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‘Battle of the Minds’: Students compete in LAUSD’s 43rd Decathlon

Kailee Bryant | March 26, 2024

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Parents, families and friends cheered as students competed in the 43rd Annual Decathlon in February.

The gym was silent as the next question was presented.

Each team gathered at their station, and each member focused intently, while spectators in the stands quietly whispered to themselves trying to decipher the answer. 

This was the scene at LA Unified’s annual Academic Decathlon held last month — where students spend countless hours training and hoping to succeed in the underestimated battle of the brains.  

It was the 43rd ‘Super Quiz,’ an opportunity for high school students to display their academic knowledge through rigorous team competitions. The theme of the contest this year was technology and humanity. 

LAUSD’s U.S. Academic Decathlon has a rich history, with teams representing the district in the competition since 1981. This time, nearly 700 students from 45 different schools gathered at Edward R. Roybal Learning Center to put their skills to the test. 

To include students of all levels, each Academic Decathlon team is divided into 3 divisions: Honors (As), Scholastics (Bs) and Variety (Cs). 

“Academic decathlon is probably one of the most amazing programs that we have within the district,” said Dr. Neena Agnihotri, LAUSD’s Beyond the Bell Academic Coordinator.

“Just like students participate in football, basketball, wrestling, the decathlon is the battle of the minds … there is academic progress and academic ability, but the teaching and learning that happens within each team is the most significant aspect.” 

The Decathlon provides students with an opportunity to strengthen academic achievement and foster teamwork. 

“As an avid reader and overall seeker for knowledge, I feel that the [Academic Decathlon] is perfect for me,” said high school junior Mariah Stradwer, co-captain of the Westchester Enriched Sciences Magnets Academic team. “There’s a lot of knowledge there … it helps you with your people-person skills, and overall just prepares you for the future with critical thinking skills and showing up for your team.”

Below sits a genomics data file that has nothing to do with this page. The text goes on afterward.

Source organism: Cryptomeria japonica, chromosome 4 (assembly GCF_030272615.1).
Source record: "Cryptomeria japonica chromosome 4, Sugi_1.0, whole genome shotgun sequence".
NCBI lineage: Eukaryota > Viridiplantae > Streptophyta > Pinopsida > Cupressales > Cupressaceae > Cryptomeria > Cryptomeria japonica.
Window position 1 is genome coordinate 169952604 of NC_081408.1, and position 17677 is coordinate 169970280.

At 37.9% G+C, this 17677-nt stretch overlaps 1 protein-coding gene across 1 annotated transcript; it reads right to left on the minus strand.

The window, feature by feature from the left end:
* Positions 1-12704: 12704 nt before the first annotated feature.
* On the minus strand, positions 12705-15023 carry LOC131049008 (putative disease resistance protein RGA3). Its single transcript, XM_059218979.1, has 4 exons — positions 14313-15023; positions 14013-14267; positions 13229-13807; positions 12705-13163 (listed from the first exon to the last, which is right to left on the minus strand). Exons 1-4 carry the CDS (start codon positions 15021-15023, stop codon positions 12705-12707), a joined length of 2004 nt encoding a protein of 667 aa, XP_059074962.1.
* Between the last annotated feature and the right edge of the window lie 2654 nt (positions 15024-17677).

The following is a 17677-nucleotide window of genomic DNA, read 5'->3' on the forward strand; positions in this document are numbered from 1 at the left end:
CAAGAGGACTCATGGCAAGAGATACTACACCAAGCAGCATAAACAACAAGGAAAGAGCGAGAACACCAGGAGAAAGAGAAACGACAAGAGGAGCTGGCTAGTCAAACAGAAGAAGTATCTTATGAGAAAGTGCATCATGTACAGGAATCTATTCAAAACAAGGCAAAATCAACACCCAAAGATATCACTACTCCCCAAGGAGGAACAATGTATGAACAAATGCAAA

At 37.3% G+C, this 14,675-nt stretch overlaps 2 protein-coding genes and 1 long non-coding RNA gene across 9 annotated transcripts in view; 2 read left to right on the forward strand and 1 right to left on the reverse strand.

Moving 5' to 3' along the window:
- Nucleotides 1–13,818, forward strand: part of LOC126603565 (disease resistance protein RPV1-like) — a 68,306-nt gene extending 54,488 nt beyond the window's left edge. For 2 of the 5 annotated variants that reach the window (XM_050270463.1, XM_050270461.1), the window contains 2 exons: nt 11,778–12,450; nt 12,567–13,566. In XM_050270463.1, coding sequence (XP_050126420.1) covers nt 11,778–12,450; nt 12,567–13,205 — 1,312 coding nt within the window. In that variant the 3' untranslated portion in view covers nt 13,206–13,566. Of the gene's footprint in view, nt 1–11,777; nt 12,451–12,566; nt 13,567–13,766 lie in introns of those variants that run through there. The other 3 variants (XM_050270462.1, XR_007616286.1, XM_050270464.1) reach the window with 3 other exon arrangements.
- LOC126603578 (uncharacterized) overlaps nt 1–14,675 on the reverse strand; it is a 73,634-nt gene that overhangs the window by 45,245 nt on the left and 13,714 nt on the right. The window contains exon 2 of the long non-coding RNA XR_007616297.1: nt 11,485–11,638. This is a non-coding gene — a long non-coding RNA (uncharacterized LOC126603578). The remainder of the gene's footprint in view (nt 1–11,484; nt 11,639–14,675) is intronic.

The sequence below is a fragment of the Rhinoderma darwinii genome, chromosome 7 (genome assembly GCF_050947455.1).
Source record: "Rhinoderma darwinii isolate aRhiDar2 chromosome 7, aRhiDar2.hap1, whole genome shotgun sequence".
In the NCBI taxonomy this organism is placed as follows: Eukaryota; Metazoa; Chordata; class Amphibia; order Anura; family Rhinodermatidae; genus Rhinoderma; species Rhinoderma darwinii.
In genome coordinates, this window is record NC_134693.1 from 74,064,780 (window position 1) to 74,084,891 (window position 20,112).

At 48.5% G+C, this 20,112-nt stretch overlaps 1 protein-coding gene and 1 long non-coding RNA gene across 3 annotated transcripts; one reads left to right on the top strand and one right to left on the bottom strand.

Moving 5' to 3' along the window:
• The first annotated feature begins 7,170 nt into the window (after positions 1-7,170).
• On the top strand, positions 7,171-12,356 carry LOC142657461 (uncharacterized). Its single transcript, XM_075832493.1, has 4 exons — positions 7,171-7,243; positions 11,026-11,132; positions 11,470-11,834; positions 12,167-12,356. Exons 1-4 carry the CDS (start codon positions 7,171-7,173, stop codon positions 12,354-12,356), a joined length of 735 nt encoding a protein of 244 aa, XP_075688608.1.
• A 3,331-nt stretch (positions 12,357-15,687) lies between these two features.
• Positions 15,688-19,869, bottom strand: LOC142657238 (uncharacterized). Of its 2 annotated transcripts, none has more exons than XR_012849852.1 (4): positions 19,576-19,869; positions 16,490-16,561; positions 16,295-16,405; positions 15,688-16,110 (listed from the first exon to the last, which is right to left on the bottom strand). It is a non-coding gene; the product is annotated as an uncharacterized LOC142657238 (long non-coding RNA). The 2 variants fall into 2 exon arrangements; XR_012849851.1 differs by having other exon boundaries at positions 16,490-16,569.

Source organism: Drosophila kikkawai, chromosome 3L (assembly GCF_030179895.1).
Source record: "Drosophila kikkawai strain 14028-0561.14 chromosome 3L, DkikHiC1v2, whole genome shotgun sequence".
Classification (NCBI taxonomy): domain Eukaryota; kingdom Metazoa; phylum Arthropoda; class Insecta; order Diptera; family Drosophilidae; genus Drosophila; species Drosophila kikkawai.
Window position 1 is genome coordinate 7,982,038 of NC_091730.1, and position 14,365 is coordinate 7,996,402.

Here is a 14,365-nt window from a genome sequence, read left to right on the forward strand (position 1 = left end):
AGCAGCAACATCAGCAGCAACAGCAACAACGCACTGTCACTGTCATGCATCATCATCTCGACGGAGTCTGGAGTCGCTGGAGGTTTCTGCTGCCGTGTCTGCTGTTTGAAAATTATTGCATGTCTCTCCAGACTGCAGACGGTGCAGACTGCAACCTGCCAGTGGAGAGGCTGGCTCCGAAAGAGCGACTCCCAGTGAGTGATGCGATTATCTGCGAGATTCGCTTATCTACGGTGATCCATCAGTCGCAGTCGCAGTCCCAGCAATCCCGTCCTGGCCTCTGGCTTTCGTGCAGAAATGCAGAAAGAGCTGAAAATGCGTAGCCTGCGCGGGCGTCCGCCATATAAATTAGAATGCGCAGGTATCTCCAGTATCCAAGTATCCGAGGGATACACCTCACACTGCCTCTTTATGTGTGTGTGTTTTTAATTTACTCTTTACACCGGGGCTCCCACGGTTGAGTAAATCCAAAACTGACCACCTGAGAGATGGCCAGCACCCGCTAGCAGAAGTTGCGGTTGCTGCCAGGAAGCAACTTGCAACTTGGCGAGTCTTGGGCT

Antonio Moore, a junior at Westchester Enriched Sciences Magnets, also said the program had been a big boost.

“The [Academic Decathlon] gives you a sense of balance. The way the program is set up gives you a mix of social, and educational and gives you new opportunities,” Moore said. “ … it challenges you, but it also adds for constant self-improvement.”

Students began studying for the competition during the summer and juggled the demands of  school course loads and academic scrimmages throughout the semester. 

“We have a very rigorous training system. Every single day, we’ll have about 10 to 12 pages of reading from the provided LAUSD packets,” said student Dwayne Famenia, co-captain of the Van Nuys High School Academic Decathlon team. “We will do a quiz on this at the end of the night then discuss it the next day in class … it is non-stop reading and non-stop studying.”

The accomplishment of the Academic Decathlon was not only celebrated by students, but coaches, administrators and parents.

“It’s so enriching to see how students are living their lives … and having different approaches to different subjects, and really understanding that people’s different strengths is a virtue for the whole team,” said Nicole Federici, a parent and volunteer interview judge at the decathlon. 

Following the ‘Super Quiz’ students are recognized with certificates, medals and scholarships. Chosen high schools will be invited to compete in the state academic decathlon in Santa Clara, California.  

LAUSD school board member for Board District 2 Rocio Rivas said she was “in awe” of the decathlon participants and the dedication they had for the competition. 

“It’s not about being in the classroom learning about math, it’s about what happens after to get that passion out of the student,” said Rivas. “Whether it’s sports, academics, or if it’s art, whatever it may be, all students need that extra passion and space to excel in the things that they love … and these students love to learn and love to take quizzes and tests.”

This article is part of a collaboration between The 74 and the USC Annenberg School for Communication and Journalism.

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